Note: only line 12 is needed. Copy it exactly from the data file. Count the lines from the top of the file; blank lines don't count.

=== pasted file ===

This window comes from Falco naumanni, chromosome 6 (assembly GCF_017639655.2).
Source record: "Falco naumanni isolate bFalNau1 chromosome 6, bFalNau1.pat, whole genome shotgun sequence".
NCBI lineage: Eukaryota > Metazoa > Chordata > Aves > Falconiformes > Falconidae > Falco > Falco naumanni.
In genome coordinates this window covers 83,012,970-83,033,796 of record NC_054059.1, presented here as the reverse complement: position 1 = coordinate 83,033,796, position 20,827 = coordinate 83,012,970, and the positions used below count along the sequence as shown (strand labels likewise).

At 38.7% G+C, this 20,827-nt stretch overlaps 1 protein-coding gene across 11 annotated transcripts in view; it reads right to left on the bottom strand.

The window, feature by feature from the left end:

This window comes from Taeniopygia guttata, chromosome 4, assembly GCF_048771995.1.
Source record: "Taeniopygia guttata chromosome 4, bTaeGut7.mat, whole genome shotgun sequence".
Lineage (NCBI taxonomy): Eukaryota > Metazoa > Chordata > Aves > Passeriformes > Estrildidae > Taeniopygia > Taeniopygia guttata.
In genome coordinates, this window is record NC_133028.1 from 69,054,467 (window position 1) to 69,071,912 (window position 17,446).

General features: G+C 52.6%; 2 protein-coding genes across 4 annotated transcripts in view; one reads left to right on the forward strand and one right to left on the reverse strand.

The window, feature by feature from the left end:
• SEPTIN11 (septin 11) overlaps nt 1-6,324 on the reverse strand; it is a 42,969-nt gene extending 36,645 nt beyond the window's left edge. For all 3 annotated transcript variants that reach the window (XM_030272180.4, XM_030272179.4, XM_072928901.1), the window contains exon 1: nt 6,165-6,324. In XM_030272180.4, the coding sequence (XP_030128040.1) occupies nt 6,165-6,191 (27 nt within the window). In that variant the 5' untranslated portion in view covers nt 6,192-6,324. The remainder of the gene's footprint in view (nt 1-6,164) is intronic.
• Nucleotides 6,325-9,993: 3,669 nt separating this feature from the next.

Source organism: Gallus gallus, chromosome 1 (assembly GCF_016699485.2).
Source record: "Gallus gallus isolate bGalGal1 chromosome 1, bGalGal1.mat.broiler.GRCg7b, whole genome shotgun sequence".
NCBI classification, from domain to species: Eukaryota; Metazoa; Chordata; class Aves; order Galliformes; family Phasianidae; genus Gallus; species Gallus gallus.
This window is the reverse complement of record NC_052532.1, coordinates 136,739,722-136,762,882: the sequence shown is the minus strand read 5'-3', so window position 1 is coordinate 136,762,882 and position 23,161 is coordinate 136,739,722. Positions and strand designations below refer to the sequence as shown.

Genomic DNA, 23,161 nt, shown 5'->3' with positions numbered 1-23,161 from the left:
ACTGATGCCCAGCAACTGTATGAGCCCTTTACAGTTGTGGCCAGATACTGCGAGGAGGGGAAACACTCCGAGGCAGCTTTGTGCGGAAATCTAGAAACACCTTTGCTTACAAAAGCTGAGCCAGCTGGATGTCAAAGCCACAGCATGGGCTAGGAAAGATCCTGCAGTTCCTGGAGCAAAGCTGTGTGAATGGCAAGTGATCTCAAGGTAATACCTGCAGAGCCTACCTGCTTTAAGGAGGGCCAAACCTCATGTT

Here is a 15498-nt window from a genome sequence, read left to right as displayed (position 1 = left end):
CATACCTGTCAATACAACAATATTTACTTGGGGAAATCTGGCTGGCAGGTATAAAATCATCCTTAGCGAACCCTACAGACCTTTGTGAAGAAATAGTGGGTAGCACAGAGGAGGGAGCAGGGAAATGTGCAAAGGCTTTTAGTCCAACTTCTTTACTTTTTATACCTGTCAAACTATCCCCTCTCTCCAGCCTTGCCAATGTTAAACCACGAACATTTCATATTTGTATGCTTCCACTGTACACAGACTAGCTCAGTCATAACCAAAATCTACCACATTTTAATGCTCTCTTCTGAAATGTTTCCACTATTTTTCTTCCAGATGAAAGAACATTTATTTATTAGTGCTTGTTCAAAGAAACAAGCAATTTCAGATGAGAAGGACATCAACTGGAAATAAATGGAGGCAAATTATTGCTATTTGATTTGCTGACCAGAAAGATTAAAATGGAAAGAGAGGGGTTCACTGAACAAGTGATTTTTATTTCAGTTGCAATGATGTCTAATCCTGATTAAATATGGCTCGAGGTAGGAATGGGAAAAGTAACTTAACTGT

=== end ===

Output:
The window, feature by feature from the left end: